Women in developed countries are waiting longer than ever to get pregnant ― and that may actually be a good thing for their children, according to new research.
Women are usually told that getting pregnant later in life is worse for both the mother and the baby. The conversation tends to focus on declining fertility and potential health complications, often casting older motherhood in a negative light. Women are often warned not to have children too late, to avoid a higher risk of birth defects or autism (which at this point is only tenuously connected with advanced maternal age).
But when it comes to a mother’s well-being and her child’s social-emotional development, there are significant advantages of getting pregnant later in life.
A new study on nearly 5,000 mothers in Denmark, published in a recent issue of the European Journal of Developmental Psychology, finds that older mothers are less likely to yell at their children and impose harsh punishments, and that the children are less likely to have behavioral, social and emotional issues.
“When estimating the consequences of the rising maternal age, it’s important to consider both the physical and psycho-social pros and cons,” study author Dion Sommer, a psychologist at Aarhus University in Denmark, said in a statement released Wednesday.
In Denmark, the average pregnancy age is 30.9 (compared with age 26.3 in the U.S.), and the number of women over 40 having children has quadrupled since 1985.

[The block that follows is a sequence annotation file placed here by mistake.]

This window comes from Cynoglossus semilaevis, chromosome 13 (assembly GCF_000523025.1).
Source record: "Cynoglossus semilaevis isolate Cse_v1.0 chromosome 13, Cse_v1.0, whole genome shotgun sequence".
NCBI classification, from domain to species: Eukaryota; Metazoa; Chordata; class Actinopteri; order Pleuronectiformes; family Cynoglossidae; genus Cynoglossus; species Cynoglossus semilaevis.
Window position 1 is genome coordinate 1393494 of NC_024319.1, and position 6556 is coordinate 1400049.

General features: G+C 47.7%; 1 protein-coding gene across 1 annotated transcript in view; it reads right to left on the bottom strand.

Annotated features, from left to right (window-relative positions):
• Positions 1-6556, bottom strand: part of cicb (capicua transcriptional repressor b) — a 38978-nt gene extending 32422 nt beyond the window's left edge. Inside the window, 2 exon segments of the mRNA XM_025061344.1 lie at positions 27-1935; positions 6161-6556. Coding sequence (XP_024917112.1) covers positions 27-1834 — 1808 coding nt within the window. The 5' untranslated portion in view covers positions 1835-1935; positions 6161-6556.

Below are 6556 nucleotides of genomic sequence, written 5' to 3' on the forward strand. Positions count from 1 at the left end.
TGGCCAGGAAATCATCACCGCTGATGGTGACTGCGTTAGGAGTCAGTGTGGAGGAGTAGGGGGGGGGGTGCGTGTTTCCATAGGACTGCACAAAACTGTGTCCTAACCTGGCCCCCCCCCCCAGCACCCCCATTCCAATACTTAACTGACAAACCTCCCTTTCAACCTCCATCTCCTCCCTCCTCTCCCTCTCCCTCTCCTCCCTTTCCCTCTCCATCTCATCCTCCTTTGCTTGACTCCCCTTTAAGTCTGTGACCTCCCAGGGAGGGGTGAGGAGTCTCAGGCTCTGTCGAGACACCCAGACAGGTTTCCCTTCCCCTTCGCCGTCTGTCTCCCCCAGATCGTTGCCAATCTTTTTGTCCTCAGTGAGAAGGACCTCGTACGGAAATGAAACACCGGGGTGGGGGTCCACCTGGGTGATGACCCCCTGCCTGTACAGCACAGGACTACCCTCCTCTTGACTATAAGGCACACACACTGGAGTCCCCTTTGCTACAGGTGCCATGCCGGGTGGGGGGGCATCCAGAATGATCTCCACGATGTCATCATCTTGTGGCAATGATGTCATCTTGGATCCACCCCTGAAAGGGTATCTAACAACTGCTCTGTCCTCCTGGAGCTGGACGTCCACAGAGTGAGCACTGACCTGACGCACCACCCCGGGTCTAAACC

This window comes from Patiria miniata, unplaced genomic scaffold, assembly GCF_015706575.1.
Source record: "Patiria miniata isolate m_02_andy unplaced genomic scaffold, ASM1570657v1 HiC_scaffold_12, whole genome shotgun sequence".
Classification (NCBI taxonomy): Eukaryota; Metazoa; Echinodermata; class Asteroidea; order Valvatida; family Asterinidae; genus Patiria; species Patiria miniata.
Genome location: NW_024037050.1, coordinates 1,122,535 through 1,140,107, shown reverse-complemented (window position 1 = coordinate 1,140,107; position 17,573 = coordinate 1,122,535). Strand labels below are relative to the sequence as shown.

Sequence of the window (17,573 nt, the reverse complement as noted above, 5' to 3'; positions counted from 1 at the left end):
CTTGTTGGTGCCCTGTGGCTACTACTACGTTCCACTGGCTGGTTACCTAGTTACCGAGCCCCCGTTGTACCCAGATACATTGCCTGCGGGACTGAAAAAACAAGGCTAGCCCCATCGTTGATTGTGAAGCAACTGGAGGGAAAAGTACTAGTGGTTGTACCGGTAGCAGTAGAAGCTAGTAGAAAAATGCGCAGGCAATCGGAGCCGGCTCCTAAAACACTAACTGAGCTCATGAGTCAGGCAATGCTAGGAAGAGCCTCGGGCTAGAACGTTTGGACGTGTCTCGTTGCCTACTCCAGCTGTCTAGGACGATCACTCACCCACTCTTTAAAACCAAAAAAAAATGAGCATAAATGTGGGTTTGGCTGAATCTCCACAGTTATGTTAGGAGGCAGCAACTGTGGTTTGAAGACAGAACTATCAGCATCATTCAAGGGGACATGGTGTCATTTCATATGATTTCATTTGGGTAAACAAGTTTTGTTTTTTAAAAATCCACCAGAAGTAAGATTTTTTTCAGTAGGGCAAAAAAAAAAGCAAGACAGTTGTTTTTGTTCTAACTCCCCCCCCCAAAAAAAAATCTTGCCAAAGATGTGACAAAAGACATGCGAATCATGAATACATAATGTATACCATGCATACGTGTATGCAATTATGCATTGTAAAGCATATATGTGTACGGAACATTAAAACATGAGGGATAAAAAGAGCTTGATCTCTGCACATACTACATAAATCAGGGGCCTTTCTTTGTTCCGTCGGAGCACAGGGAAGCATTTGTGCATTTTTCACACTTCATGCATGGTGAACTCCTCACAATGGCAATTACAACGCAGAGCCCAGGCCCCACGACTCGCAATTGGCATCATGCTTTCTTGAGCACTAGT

For the study, the researchers checked up on the mothers’ children at ages 7, 11 and 15. They found that children of older mothers have fewer social, emotional and behavioral issues at ages 7 and 11, but not by age 15. They also observed that the older mothers were less likely to scold and harshly discipline their kids.
This makes sense, considering that older mothers are generally more educated and financially stable, and often have greater relationship stability. But even controlling for these factors, the researchers found that advanced maternal age was still a significant factor in and of itself. Why? Age may come with greater psychological maturity, the study’s authors say.
“We know that people become more mentally flexible with age, are more tolerant of other people and thrive better emotionally themselves,” Sommer said. “That’s why psychological maturity may explain why older mothers do not scold and physically discipline their children as much.”
Creating a positive and less disciplinary environment, in turn, leads to a healthier and happier upbringing.
It’s not the first study to point to real advantages of having children later in life. A 2012 study published in the British Medical Journal found that older mothers had healthier children, and other research has shown that older mothers tend to enjoy improved well-being during pregnancy and immediately after giving birth. Another recent study determined that children of older mothers show increased intelligence and cognitive ability.
Of course, there are also plenty of studies finding positive outcomes associated with younger motherhood. The bottom line is that we can’t take a one-size-fits-all approach to the best age for motherhood, and the younger-is-better equation doesn’t always hold up.